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Subject: RE: Word to Pawnshop in Pittsburg
From: Flash Company
Date: 09 Aug 07 - 10:49 AM

There's a Pawn shop on a corner in Pittsburgh Pennsylvania
And I walk up and down 'neath the clock,
Of that Pawn-shop on the corner in Pittsburgh Pennsylvania,
'Cos I aint got a thing left to hock!

She was peaches, she was honey and she cost me all my money.
'Cos a night on the town was her dream,
Took her dancing, took her dining 'til her blue eyes were shining
With the sights that she never had seen.

If you should run into a golden haired angel
And ask her tonight for a date,
She'll tell you somewhere there's a rich millionaire
Who'll be calling again about eight,

Therrs a Pawn-shop on a corner in Pittsburgh Pennsylvania
And I've just got to get five or ten,
From that Pawn-shop on the corner in Pittsburgh Pennsylvania,
Got to be with my angel again!

Think that's all of it, God I am OLD!

FC


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Subject: RE: Word to Pawnshop in Pittsburg
From: GUEST,Simon de Goede, the Netherlands
Date: 17 Aug 07 - 07:22 AM

I am old too (74!!!).
In 1950/1958 I sung in a small band and played guitar.
Guy Mitchell was one of my favorites and I sung those songs of course.
Another song of Guy is: Truly, truly fair, oh I love my truly fair,
ther's songs to sing her, drinkets to bring her....e.s.o.
Good old 50-ties.
When we were young.

Simon


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Subject: RE: Word to Pawnshop in Pittsburg
From: M.Ted
Date: 18 Aug 07 - 09:24 AM

Let's not forget his biggest hits: "Heartaches by the Number" and "Singing the Blues"--


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Subject: RE: Word to Pawnshop in Pittsburg
From: oldhippie
Date: 18 Aug 07 - 10:13 AM

or, "The Railroad Comes Through The Middle of The House"--


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Subject: RE: Word to Pawnshop in Pittsburg
From: Flash Company
Date: 19 Aug 07 - 10:15 AM

Don't remember Guy singing 'The Railroad runs thruogh the Middle of the House', Alma Cogan springs to mind.

FC


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Subject: RE: Word to Pawnshop in Pittsburg
From: JJ
Date: 20 Aug 07 - 07:41 AM

Simon, I believe he was bringing his Truly, Truly Fair "trinkets."

"Drinkets" suggests something else entirely...


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Subject: RE: Word to Pawnshop in Pittsburg
From: Charley Noble
Date: 20 Aug 07 - 09:24 PM

Absolutely frightening! Here's a song that I have no memory of and someone inquires about the lyrics and out comes:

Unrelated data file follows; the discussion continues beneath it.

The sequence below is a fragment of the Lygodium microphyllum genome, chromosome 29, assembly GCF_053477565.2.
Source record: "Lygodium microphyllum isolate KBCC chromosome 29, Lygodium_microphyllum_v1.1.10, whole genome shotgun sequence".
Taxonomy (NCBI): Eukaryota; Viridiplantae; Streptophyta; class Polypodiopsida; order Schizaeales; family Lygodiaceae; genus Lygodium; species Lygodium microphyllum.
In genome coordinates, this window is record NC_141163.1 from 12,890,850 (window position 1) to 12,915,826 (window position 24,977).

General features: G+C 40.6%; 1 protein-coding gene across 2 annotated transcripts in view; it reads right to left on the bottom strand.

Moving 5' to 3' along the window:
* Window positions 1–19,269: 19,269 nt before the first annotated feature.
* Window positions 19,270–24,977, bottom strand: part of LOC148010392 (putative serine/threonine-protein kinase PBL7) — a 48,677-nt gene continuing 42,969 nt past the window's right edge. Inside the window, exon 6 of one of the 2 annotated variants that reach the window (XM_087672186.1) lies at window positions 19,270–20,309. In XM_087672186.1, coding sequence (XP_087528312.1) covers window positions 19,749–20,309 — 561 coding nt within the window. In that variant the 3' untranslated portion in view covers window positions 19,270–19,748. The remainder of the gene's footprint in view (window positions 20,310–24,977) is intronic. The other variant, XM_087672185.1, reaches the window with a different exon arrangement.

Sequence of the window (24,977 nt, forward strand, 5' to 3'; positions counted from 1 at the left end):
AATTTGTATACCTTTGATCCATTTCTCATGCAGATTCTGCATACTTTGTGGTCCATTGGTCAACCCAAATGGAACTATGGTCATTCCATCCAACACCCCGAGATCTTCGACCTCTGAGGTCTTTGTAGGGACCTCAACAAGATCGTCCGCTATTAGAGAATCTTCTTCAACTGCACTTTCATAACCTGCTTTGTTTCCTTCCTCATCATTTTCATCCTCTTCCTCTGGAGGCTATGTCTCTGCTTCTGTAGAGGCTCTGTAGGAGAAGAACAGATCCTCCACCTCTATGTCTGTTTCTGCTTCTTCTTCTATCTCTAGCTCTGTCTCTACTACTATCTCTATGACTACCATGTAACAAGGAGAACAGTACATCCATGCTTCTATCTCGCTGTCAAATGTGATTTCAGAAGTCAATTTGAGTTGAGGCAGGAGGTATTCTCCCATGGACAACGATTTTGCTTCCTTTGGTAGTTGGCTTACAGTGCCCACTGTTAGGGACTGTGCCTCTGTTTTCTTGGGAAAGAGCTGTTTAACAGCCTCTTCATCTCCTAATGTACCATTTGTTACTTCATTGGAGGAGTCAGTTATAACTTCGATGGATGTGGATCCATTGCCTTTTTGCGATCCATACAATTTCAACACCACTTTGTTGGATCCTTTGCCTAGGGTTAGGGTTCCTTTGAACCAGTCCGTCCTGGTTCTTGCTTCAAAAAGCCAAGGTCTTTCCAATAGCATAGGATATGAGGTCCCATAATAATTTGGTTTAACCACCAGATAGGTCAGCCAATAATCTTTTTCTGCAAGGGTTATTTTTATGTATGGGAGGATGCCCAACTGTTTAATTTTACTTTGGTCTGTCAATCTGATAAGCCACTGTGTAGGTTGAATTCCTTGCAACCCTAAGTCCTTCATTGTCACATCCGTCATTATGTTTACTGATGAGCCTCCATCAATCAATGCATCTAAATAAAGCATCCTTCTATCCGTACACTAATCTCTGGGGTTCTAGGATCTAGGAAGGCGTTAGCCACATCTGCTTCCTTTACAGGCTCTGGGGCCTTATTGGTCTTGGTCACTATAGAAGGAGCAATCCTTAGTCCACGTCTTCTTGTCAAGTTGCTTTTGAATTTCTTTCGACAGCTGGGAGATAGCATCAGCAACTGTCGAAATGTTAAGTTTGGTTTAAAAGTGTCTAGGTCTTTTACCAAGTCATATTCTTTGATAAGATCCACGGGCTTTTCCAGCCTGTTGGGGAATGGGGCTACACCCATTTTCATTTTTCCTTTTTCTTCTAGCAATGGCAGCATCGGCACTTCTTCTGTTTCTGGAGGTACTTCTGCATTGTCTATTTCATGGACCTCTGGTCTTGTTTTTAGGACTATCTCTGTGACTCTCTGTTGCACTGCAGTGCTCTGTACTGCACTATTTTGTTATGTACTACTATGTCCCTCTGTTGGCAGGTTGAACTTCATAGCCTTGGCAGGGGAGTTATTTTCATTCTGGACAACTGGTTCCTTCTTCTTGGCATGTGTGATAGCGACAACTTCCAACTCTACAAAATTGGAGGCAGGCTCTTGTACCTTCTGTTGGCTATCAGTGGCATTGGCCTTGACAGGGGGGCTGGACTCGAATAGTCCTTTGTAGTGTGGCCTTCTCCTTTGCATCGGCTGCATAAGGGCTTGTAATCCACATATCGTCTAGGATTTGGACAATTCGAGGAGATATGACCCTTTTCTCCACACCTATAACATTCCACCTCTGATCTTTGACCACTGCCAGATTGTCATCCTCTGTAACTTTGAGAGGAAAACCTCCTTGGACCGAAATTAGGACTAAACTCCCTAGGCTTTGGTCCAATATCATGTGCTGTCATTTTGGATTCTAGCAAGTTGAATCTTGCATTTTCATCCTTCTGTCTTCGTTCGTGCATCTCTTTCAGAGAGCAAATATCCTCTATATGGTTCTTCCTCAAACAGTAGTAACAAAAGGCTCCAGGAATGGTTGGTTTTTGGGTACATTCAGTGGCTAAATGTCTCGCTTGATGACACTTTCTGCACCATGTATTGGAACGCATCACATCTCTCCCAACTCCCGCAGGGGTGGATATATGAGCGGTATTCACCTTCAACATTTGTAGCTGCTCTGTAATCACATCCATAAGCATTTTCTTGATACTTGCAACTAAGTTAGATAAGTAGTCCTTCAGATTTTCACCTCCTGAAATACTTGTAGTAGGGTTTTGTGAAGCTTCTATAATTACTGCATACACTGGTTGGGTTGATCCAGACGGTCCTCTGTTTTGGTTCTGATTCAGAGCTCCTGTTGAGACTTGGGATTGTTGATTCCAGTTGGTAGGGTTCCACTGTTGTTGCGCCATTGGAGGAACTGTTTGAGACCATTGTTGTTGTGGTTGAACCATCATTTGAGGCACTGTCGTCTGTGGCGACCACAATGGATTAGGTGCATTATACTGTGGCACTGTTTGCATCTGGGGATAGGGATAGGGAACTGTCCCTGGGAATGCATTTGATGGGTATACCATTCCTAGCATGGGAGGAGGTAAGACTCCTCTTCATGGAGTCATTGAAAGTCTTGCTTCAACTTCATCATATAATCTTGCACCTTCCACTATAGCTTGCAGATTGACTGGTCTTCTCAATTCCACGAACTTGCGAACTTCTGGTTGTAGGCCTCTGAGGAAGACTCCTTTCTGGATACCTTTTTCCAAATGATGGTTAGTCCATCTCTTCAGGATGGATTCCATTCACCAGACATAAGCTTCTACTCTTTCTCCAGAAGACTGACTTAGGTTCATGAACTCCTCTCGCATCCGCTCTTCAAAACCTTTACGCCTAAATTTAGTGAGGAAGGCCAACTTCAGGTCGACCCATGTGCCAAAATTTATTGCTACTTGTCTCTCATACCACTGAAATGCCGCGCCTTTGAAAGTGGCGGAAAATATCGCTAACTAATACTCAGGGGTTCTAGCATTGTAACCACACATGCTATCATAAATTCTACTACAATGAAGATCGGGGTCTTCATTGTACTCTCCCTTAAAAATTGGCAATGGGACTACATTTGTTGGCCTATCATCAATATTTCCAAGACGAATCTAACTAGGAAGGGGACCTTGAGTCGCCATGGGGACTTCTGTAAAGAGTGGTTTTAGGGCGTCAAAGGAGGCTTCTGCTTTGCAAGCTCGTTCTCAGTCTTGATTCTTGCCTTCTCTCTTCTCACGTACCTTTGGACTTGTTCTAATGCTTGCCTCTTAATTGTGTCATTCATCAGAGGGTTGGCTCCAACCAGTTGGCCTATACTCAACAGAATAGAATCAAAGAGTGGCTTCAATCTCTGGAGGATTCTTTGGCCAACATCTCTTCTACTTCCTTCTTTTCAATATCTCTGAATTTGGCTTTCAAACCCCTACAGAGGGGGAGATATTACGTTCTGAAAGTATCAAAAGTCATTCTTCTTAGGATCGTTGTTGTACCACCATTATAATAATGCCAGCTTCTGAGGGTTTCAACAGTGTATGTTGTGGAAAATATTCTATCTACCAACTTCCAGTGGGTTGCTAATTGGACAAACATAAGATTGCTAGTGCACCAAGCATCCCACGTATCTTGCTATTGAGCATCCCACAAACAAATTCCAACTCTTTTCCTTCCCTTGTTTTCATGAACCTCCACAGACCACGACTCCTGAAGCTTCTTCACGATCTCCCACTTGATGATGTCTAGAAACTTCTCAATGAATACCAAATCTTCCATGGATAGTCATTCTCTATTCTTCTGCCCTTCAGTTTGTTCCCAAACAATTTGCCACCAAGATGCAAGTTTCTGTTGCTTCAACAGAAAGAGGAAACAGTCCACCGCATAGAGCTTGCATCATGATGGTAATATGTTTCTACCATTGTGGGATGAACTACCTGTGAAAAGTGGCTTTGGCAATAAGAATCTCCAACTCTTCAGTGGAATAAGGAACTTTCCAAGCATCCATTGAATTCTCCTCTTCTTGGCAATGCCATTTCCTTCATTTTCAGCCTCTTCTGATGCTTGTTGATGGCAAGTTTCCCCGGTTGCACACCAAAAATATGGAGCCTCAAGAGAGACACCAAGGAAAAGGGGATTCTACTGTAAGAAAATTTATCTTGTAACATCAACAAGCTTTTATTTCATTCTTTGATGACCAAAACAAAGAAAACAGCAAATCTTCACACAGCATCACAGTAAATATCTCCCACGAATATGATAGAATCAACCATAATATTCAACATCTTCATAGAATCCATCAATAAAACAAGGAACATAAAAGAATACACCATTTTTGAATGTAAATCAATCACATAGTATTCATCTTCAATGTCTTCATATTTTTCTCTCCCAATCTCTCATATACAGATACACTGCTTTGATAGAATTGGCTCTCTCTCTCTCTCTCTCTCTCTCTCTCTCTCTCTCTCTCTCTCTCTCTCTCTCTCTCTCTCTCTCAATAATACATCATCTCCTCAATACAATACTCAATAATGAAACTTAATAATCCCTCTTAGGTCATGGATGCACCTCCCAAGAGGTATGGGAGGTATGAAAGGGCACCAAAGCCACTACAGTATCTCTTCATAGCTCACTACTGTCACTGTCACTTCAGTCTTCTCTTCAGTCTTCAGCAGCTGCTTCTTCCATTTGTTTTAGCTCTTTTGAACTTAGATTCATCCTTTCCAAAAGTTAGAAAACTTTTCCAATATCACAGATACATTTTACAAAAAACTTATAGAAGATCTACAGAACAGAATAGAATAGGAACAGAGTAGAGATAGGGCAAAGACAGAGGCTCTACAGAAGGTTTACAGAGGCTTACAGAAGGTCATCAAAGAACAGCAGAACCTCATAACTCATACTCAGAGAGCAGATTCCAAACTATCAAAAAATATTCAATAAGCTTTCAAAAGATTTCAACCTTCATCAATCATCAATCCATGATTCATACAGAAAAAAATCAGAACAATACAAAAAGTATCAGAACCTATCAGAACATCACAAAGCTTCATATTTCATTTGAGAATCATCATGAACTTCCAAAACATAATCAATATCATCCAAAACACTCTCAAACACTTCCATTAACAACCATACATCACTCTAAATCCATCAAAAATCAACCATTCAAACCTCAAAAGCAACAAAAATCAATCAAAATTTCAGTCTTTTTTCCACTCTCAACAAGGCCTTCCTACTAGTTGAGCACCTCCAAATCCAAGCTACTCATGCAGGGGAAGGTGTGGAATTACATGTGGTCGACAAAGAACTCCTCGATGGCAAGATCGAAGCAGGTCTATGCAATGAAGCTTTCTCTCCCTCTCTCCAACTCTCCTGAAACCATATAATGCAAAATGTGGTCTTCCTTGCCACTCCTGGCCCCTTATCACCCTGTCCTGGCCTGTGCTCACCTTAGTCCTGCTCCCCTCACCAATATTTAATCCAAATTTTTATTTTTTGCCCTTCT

There's a pawn-shop on a corner in Pittsburgh, Pennsylvania...

I probably never knew any more of it but that was the brain-worm line for me.

Charley Noble


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Subject: RE: Word to Pawnshop in Pittsburg
From: Azizi
Date: 20 Aug 07 - 09:42 PM

These lines of the song "There's a Pawn shop on a corner in Pittsburgh Pennsylvania/And I walk up and down 'neath the clock" probably refer to Kaufmann's clock .

There's a century old tradition of meeting people under the clock that is attached to what used to be Kaufmann's department store, which is still located in the heart of downtown Pittsburgh, Pennsyvania, And even though the store is now Macys, I still call that landmark clock "Kaufmann's clock", and I know alot of other Pittsburghers do too.


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Subject: RE: Word to Pawnshop in Pittsburg
From: Azizi
Date: 20 Aug 07 - 09:53 PM

And btw, though I've lived in Pittsburgh for 38 years, I never heard of tge song "There's A Pawnshop In Pittsburgh" before reading about it on Mudcat. And I dare say that few people living in the Pittsburgh, Pennsylvania region nowadays know this the words to or even know of this song.

But then again, few Pittsburghers know tbat the 19th century songwriter Stephen Foster was a Pittsburger. And nowadays few Pittsburgers sing Stephen Foster's songs. But the reasons for that are a whole 'nuther story.


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Subject: RE: Word to Pawnshop in Pittsburg
From: Genie
Date: 21 Aug 07 - 02:21 AM

That sounds like an interesting 'nuther story, Azizi.   Got a thread for that 'un?

G


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Subject: RE: Word to Pawnshop in Pittsburg
From: Les in Chorlton
Date: 21 Aug 07 - 04:30 AM

I remember the first line from the radio in the 50's when I was around 8. It seemed to evoke an image that "Strangers in Paradise" and all the sophisticated pre- skiffle and rock popular music did not. I really liked it long before I discovered skiffle and later folk.


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Subject: RE: Word to Pawnshop in Pittsburg
From: JJ
Date: 21 Aug 07 - 07:45 AM

There used to be a pawnshop on the corner of Federal and ?, just south of the railroad overpass, near where I lived on the North Side about 55 years ago. I liked to think it was the one that inspired Bob Merrill, although what he might have been doing in Pittsburgh I have no idea.

There is a statue of Stephen Foster in Okalnad, in that area that's more or less the campus of the University of Pittsburgh. It was designed by a committee and looks it.

One interpretation of this piece of sculpture is that Foster, notebook in hand, is being inspired by a tune being played on the banjo by an aging gentleman of African-American extraction.

Another is that he's stealing a song from a slave.

But perhaps these are topics for another thread...


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Subject: RE: Word to Pawnshop in Pittsburg
From: Azizi
Date: 21 Aug 07 - 08:05 AM

Genie, re your 21 Aug 07 - 02:21 AM post.

I'm not in a Stephen Foster mood at the moment {though I'm gonna be driving past his home in about 20 minutes to get to downtown Pittsburgh..His home is about 5 minutes by car from where I live}.

But if you or someone else start a thread on do people sing Stephen Foster songs and if not why,, I'll visit that thread and post to it.

**

Yeah, JJ. I know exactly which statue your talkin about. And yes, that statue is open to interpretation {which is a polite way of saying that's controversial}.


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Subject: RE: Word to Pawnshop in Pittsburg
From: Genie
Date: 21 Aug 07 - 05:49 PM

Go for it.

Stephen Foster - How original was he?

G